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Volume 26, Number 8—August 2020

Infections among Contacts of Patients with Nipah Virus, India

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To the Editor: Kumar et al. recently reported 3 asymptomatic, seropositive persons with Nipah virus (NiV) among 279 contacts of 18 NiV-infected patients (1). In the 1998–1999 NiV outbreak in Malaysia, asymptomatic, seropositive persons, most of whom were farm workers and soldiers involved in pig culling, also were identified (2,3). Furthermore, some additional cases might not have been detected among patients who had mild, nonencephalitic symptoms (e.g., fever, influenza-like illness). Up to 16% of asymptomatic, seropositive persons exhibited lesions in their brain magnetic resonance imaging (MRI) scans, albeit a slightly smaller number than in patients with acute NiV encephalitis (2). These discrete, small high-signal lesions in the cerebrum were best seen on fluid-attenuated inversion recovery images (2). In another study, a seropositive nurse who was exposed only to patients also had similar brain lesions visible on an MRI scan, suggesting person-to-person transmission (4). Whether late-onset NiV encephalitis (i.e., encephalitis in an asymptomatic or mildly symptomatic person) would develop in any of these persons, especially those with brain lesions visible on MRI scan, is unknown. In another cohort, approximately 5% of asymptomatic or mildly symptomatic persons (5) had febrile encephalitis characterized by headache, seizures, focal neurologic signs, and cerebrospinal fluid pleocytosis, a set of symptoms and signs distinct from acute NiV encephalitis. In patients who survived acute NiV encephalitis, a clinicopathologically similar relapsing encephalitis has also been reported (5). The death rate was ≈20% during the clinical course of late-onset/relapsing NiV encephalitis (5).

Physicians should consider using brain MRI to identify subclinical brain lesions in asymptomatic, seropositive Nipah patients. Moreover, physicians should advise patients of the possibility that late-onset encephalitis might occur months or even years after virus exposure (5). New treatments are in development or on trial, so patients with these complications may be offered access to effective treatments.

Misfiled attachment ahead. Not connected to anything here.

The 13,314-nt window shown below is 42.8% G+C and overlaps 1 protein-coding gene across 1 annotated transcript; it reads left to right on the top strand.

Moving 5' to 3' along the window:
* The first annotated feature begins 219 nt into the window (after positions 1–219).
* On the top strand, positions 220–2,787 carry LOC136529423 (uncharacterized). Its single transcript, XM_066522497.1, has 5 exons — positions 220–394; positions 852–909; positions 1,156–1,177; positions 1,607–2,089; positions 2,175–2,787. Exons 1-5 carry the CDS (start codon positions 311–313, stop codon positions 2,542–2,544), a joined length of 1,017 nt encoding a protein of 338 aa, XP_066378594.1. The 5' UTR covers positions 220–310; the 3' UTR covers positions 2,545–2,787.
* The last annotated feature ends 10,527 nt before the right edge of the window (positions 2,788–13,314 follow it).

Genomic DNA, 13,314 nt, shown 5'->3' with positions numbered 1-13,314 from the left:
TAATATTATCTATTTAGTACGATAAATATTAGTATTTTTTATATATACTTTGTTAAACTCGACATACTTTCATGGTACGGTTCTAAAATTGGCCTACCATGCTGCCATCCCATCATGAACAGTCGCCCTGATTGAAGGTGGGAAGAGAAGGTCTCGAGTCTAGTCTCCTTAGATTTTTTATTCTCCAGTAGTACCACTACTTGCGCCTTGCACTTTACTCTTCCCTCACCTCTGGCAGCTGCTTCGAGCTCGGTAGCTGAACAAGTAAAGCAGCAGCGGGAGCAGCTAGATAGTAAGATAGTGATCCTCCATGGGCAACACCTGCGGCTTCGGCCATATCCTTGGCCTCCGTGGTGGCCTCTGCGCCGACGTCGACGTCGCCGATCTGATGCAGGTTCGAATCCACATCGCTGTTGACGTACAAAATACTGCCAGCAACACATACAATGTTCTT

Chong Tin Tan and Kum Thong WongComments to Author 
Author affiliations: University of Malaya, Kuala Lumpur, Malaysia



  1. Kumar  CPG, Sugunan  AP, Yadav  P, Kurup  KK, Aarathee  R, Manickam  P, et al. Infections among contacts of patients with Nipah virus, India. Emerg Infect Dis. 2019;25:100710. DOIPubMedGoogle Scholar
  2. Kumar  CPG, Sugunan  AP, Yadav  P, Kurup  KK, Aarathee  R, Manickam  P, et al. Infections among contacts of patients with Nipah virus, India. Emerg Infect Dis. 2019;25:100710. DOIPubMedGoogle Scholar
  3. Tan  KS, Ahmad Sarji  S, Tan  CT, Abdullah  BJ, Chong  HT, Thayapran  T, et al. Patients with asymptomatic Nipah virus infection may have abnormal cerebral MR imaging. Neurology Journal of Southeast Asia. 2000;5:6973.
  4. Ali  R, Mounts  AW, Parashar  UD, Sahani  M, Lye  MS, Isa  MM, et al. Nipah virus among military personnel involved in pig culling during an outbreak of encephalitis in Malaysia, 1998-1999. Emerg Infect Dis. 2001;7:75961. DOIPubMedGoogle Scholar
  5. Tan  CT, Tan  KS. Nosocomial transmissibility of Nipah virus. J Infect Dis. 2001;184:1367. DOIPubMedGoogle Scholar
  6. Chong  HT, Tan  CT. Relapsed and late-onset Nipah encephalitis, a report of 3 cases. Neurology Journal of Southeast Asia. 2003;8:10912.


Cite This Article

DOI: 10.3201/eid2608.190722

Original Publication Date: June 29, 2020

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Kum Thong Wong, Department of Pathology, Faculty of Medicine, University of Malaya, 50603 Kuala Lumpur, Malaysia

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Page created: April 27, 2020
Page updated: July 18, 2020
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